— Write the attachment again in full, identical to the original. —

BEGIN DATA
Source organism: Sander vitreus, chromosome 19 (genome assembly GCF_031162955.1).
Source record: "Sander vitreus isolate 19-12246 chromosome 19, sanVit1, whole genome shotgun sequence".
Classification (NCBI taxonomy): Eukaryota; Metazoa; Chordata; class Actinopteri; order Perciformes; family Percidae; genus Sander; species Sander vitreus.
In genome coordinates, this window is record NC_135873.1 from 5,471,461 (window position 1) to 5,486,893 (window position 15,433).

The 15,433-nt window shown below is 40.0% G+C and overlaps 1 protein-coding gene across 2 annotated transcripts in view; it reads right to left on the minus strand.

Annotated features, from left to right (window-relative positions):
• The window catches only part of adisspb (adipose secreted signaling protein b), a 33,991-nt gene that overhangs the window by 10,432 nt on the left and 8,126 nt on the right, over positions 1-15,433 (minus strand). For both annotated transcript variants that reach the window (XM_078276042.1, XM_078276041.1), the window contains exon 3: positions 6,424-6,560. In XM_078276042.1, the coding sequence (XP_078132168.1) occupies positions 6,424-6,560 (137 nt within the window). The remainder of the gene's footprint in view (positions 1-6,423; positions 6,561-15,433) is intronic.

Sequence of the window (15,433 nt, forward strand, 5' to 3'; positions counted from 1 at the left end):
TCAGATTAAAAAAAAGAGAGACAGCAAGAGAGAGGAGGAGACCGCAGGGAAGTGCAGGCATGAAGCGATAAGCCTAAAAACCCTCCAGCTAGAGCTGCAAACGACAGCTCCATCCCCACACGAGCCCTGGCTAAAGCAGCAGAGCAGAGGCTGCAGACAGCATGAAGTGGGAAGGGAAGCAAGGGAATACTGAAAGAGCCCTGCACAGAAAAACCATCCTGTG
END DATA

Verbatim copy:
Source organism: Sander vitreus, chromosome 19 (genome assembly GCF_031162955.1).
Source record: "Sander vitreus isolate 19-12246 chromosome 19, sanVit1, whole genome shotgun sequence".
Classification (NCBI taxonomy): Eukaryota; Metazoa; Chordata; class Actinopteri; order Perciformes; family Percidae; genus Sander; species Sander vitreus.
In genome coordinates, this window is record NC_135873.1 from 5,471,461 (window position 1) to 5,486,893 (window position 15,433).

The 15,433-nt window shown below is 40.0% G+C and overlaps 1 protein-coding gene across 2 annotated transcripts in view; it reads right to left on the minus strand.

Annotated features, from left to right (window-relative positions):
• The window catches only part of adisspb (adipose secreted signaling protein b), a 33,991-nt gene that overhangs the window by 10,432 nt on the left and 8,126 nt on the right, over positions 1-15,433 (minus strand). For both annotated transcript variants that reach the window (XM_078276042.1, XM_078276041.1), the window contains exon 3: positions 6,424-6,560. In XM_078276042.1, the coding sequence (XP_078132168.1) occupies positions 6,424-6,560 (137 nt within the window). The remainder of the gene's footprint in view (positions 1-6,423; positions 6,561-15,433) is intronic.

Sequence of the window (15,433 nt, forward strand, 5' to 3'; positions counted from 1 at the left end):
TCAGATTAAAAAAAAGAGAGACAGCAAGAGAGAGGAGGAGACCGCAGGGAAGTGCAGGCATGAAGCGATAAGCCTAAAAACCCTCCAGCTAGAGCTGCAAACGACAGCTCCATCCCCACACGAGCCCTGGCTAAAGCAGCAGAGCAGAGGCTGCAGACAGCATGAAGTGGGAAGGGAAGCAAGGGAATACTGAAAGAGCCCTGCACAGAAAAACCATCCTGTG